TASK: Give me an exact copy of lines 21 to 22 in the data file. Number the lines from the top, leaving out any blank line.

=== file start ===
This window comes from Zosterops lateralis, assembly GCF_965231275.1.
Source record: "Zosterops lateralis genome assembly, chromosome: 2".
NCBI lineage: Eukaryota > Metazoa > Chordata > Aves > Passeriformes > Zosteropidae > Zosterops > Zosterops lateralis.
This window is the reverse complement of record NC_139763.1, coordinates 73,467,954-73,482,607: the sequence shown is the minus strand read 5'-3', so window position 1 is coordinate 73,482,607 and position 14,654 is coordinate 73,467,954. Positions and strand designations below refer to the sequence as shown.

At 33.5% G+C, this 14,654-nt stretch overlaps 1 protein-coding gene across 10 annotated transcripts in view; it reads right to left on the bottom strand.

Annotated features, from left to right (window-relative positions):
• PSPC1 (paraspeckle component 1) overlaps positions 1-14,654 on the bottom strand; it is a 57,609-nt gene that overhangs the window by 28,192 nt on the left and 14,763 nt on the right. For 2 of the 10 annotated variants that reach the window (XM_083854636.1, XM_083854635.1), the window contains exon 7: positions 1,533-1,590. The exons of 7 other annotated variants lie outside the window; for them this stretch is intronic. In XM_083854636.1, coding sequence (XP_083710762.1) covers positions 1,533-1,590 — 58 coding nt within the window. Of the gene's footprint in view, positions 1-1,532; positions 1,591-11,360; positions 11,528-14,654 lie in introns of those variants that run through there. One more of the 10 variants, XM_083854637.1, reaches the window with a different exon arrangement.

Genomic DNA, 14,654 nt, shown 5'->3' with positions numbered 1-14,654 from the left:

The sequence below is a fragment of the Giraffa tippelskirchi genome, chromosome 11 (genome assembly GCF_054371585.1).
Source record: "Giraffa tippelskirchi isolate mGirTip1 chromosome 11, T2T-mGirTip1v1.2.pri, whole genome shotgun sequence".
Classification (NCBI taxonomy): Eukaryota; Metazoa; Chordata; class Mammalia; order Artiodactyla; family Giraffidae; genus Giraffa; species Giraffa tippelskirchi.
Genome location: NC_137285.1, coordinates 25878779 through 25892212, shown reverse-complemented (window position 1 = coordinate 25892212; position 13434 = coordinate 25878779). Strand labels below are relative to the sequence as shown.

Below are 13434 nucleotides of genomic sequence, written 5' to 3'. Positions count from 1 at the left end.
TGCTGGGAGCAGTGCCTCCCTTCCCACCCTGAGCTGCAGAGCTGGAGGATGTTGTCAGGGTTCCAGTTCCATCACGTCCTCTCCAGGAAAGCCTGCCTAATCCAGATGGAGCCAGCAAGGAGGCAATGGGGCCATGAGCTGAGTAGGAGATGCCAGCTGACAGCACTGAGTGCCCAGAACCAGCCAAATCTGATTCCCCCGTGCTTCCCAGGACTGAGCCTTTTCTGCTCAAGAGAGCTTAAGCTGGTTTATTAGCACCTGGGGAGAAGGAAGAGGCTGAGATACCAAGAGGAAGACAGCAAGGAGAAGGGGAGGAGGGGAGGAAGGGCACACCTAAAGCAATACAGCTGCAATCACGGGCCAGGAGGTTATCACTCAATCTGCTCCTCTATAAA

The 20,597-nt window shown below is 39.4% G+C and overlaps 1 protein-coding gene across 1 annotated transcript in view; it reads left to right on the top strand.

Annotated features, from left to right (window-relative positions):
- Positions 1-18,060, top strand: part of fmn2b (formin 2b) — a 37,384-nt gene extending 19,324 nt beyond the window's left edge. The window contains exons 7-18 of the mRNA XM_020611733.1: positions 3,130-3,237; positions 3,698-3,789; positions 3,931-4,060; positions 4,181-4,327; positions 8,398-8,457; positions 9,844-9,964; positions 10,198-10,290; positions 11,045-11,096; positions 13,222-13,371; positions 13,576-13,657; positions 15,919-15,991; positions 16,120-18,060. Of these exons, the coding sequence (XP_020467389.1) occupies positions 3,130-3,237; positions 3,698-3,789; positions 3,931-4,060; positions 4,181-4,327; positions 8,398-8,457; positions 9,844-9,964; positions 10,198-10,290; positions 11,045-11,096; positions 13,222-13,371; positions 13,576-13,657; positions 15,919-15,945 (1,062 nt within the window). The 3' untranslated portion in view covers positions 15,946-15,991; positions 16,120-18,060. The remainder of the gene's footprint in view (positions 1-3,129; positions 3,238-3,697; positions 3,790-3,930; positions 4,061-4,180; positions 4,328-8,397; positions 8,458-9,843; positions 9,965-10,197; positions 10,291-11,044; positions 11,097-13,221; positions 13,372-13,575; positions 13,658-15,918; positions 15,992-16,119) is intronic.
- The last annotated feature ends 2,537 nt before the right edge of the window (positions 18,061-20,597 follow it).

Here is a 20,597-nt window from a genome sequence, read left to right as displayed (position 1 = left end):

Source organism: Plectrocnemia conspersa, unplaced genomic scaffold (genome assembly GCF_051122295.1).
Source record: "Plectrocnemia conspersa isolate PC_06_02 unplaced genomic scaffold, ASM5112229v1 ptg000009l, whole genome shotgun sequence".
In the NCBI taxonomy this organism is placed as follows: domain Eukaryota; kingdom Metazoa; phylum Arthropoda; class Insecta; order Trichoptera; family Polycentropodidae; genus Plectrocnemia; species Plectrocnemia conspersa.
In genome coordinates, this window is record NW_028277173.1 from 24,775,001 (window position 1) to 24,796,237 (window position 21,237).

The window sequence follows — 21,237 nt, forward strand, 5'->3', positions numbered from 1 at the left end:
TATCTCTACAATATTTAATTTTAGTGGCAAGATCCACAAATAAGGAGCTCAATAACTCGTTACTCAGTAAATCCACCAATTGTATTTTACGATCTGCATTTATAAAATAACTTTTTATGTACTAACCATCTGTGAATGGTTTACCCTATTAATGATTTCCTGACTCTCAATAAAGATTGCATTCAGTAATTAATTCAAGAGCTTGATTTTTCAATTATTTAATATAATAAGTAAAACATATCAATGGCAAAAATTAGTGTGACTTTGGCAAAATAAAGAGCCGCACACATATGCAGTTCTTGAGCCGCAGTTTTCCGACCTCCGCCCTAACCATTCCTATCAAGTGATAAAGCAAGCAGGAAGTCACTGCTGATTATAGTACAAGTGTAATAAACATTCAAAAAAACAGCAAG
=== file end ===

Source record: "Plectrocnemia conspersa isolate PC_06_02 unplaced genomic scaffold, ASM5112229v1 ptg000009l, whole genome shotgun sequence".
In the NCBI taxonomy this organism is placed as follows: domain Eukaryota; kingdom Metazoa; phylum Arthropoda; class Insecta; order Trichoptera; family Polycentropodidae; genus Plectrocnemia; species Plectrocnemia conspersa.